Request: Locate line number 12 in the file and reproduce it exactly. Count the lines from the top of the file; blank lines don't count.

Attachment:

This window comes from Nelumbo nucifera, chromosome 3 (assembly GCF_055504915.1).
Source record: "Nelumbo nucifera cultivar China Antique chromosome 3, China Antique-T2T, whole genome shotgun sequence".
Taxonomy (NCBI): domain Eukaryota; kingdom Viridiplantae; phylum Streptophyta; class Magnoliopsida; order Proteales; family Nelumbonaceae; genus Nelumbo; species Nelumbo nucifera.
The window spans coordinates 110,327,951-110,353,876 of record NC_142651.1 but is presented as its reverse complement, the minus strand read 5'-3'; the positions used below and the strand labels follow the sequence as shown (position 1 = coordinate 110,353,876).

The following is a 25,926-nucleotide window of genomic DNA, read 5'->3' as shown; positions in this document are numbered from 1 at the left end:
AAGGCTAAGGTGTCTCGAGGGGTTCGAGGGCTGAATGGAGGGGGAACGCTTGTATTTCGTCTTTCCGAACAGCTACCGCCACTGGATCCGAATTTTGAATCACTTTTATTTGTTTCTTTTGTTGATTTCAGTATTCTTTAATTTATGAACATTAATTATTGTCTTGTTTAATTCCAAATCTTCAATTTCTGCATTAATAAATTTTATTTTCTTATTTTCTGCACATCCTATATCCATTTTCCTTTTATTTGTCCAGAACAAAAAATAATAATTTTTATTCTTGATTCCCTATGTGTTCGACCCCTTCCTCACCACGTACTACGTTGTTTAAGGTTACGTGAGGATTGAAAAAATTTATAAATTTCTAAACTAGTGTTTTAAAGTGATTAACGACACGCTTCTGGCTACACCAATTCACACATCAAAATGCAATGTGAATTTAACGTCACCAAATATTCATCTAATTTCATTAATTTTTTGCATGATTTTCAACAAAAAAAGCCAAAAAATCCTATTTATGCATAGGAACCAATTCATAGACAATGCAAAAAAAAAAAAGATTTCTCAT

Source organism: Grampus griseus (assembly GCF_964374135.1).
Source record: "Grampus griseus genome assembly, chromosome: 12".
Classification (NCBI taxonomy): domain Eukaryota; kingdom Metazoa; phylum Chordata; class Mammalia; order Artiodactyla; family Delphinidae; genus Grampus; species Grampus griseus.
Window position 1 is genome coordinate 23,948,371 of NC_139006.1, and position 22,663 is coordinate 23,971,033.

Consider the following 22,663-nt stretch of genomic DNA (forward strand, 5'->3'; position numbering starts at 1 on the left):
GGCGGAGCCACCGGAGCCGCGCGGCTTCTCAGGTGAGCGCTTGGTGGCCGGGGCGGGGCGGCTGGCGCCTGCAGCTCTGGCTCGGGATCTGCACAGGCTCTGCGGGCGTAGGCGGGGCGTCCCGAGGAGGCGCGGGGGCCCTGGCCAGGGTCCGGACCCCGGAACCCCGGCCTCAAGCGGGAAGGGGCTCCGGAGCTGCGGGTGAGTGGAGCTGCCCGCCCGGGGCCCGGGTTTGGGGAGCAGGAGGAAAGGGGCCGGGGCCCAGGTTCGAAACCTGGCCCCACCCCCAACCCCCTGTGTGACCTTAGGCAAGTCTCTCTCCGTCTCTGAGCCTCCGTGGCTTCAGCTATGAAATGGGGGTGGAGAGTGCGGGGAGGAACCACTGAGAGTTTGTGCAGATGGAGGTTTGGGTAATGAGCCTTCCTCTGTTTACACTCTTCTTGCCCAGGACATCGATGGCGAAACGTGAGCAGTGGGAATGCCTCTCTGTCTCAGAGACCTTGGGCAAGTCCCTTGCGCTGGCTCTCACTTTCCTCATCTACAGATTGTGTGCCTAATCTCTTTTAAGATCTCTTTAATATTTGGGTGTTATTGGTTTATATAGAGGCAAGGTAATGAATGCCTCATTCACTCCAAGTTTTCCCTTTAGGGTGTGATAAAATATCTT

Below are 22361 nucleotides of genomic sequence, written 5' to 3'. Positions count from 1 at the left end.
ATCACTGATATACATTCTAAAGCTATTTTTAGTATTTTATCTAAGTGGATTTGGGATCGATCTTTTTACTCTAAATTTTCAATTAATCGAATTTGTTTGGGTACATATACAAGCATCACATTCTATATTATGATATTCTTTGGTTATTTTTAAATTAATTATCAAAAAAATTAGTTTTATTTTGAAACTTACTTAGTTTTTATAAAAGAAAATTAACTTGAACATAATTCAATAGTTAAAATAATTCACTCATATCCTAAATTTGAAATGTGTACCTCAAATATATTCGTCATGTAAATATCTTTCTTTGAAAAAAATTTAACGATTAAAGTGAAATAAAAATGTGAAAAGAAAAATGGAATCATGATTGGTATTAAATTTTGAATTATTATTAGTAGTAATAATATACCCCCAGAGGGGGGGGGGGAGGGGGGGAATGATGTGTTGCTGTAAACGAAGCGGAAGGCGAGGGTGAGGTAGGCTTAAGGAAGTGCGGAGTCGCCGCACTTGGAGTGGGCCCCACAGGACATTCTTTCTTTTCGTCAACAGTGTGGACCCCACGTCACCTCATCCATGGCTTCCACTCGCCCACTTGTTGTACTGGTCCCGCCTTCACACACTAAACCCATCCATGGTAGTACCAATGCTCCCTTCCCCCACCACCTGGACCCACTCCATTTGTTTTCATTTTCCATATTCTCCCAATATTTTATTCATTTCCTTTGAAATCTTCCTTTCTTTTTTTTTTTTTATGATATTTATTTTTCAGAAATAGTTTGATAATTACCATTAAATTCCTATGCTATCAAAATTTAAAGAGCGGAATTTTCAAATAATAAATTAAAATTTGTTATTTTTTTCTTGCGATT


GGCGGAGCCACCGGAGCCGCGCGGCTTCTCAGGTGAGCGCTTGGTGGCCGGGGCGGGGCGGCTGGCGCCTGCAGCTCTGGCTCGGGATCTGCACAGGCTCTGCGGGCGTAGGCGGGGCGTCCCGAGGAGGCGCGGGGGCCCTGGCCAGGGTCCGGACCCCGGAACCCCGGCCTCAAGCGGGAAGGGGCTCCGGAGCTGCGGGTGAGTGGAGCTGCCCGCCCGGGGCCCGGGTTTGGGGAGCAGGAGGAAAGGGGCCGGGGCCCAGGTTCGAAACCTGGCCCCACCCCCAACCCCCTGTGTGACCTTAGGCAAGTCTCTCTCCGTCTCTGAGCCTCCGTGGCTTCAGCTATGAAATGGGGGTGGAGAGTGCGGGGAGGAACCACTGAGAGTTTGTGCAGATGGAGGTTTGGGTAATGAGCCTTCCTCTGTTTACACTCTTCTTGCCCAGGACATCGATGGCGAAACGTGAGCAGTGGGAATGCCTCTCTGTCTCAGAGACCTTGGGCAAGTCCCTTGCGCTGGCTCTCACTTTCCTCATCTACAGATTGTGTGCCTAATCTCTTTTAAGATCTCTTTAATATTTGGGTGTTATTGGTTTATATAGAGGCAAGGTAATGAATGCCTCATTCACTCCAAGTTTTCCCTTTAGGGTGTGATAAAATATCTT